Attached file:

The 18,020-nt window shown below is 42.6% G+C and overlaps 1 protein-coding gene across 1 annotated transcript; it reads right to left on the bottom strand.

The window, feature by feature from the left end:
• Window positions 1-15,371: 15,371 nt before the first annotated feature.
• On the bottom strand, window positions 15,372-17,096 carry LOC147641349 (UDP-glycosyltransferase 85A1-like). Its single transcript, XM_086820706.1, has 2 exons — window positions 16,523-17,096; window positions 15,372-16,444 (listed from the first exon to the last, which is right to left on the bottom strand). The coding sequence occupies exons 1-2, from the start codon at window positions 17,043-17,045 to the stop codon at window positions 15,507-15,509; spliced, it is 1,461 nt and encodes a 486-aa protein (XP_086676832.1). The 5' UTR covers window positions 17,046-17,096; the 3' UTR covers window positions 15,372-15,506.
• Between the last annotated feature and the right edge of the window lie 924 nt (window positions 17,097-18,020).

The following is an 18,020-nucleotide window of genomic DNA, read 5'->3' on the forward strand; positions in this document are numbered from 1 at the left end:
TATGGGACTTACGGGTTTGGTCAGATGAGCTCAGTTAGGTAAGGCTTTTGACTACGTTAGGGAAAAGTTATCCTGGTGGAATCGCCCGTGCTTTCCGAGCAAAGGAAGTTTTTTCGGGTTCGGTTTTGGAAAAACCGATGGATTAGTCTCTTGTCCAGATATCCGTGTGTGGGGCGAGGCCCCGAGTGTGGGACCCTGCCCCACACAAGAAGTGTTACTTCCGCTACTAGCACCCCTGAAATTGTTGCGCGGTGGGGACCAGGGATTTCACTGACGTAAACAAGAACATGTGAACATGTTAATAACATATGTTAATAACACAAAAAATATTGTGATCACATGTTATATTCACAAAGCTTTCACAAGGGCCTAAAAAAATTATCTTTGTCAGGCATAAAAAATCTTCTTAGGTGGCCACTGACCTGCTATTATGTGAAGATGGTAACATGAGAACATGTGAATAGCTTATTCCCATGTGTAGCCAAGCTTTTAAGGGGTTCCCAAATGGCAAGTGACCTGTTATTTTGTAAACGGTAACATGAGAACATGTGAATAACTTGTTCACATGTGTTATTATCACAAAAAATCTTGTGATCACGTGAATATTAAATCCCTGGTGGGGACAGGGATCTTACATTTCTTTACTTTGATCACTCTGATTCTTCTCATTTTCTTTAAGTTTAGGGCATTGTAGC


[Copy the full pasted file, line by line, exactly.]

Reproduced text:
The 18,020-nt window shown below is 42.6% G+C and overlaps 1 protein-coding gene across 1 annotated transcript; it reads right to left on the bottom strand.

The window, feature by feature from the left end:
• Window positions 1-15,371: 15,371 nt before the first annotated feature.
• On the bottom strand, window positions 15,372-17,096 carry LOC147641349 (UDP-glycosyltransferase 85A1-like). Its single transcript, XM_086820706.1, has 2 exons — window positions 16,523-17,096; window positions 15,372-16,444 (listed from the first exon to the last, which is right to left on the bottom strand). The coding sequence occupies exons 1-2, from the start codon at window positions 17,043-17,045 to the stop codon at window positions 15,507-15,509; spliced, it is 1,461 nt and encodes a 486-aa protein (XP_086676832.1). The 5' UTR covers window positions 17,046-17,096; the 3' UTR covers window positions 15,372-15,506.
• Between the last annotated feature and the right edge of the window lie 924 nt (window positions 17,097-18,020).

The following is an 18,020-nucleotide window of genomic DNA, read 5'->3' on the forward strand; positions in this document are numbered from 1 at the left end:
TATGGGACTTACGGGTTTGGTCAGATGAGCTCAGTTAGGTAAGGCTTTTGACTACGTTAGGGAAAAGTTATCCTGGTGGAATCGCCCGTGCTTTCCGAGCAAAGGAAGTTTTTTCGGGTTCGGTTTTGGAAAAACCGATGGATTAGTCTCTTGTCCAGATATCCGTGTGTGGGGCGAGGCCCCGAGTGTGGGACCCTGCCCCACACAAGAAGTGTTACTTCCGCTACTAGCACCCCTGAAATTGTTGCGCGGTGGGGACCAGGGATTTCACTGACGTAAACAAGAACATGTGAACATGTTAATAACATATGTTAATAACACAAAAAATATTGTGATCACATGTTATATTCACAAAGCTTTCACAAGGGCCTAAAAAAATTATCTTTGTCAGGCATAAAAAATCTTCTTAGGTGGCCACTGACCTGCTATTATGTGAAGATGGTAACATGAGAACATGTGAATAGCTTATTCCCATGTGTAGCCAAGCTTTTAAGGGGTTCCCAAATGGCAAGTGACCTGTTATTTTGTAAACGGTAACATGAGAACATGTGAATAACTTGTTCACATGTGTTATTATCACAAAAAATCTTGTGATCACGTGAATATTAAATCCCTGGTGGGGACAGGGATCTTACATTTCTTTACTTTGATCACTCTGATTCTTCTCATTTTCTTTAAGTTTAGGGCATTGTAGC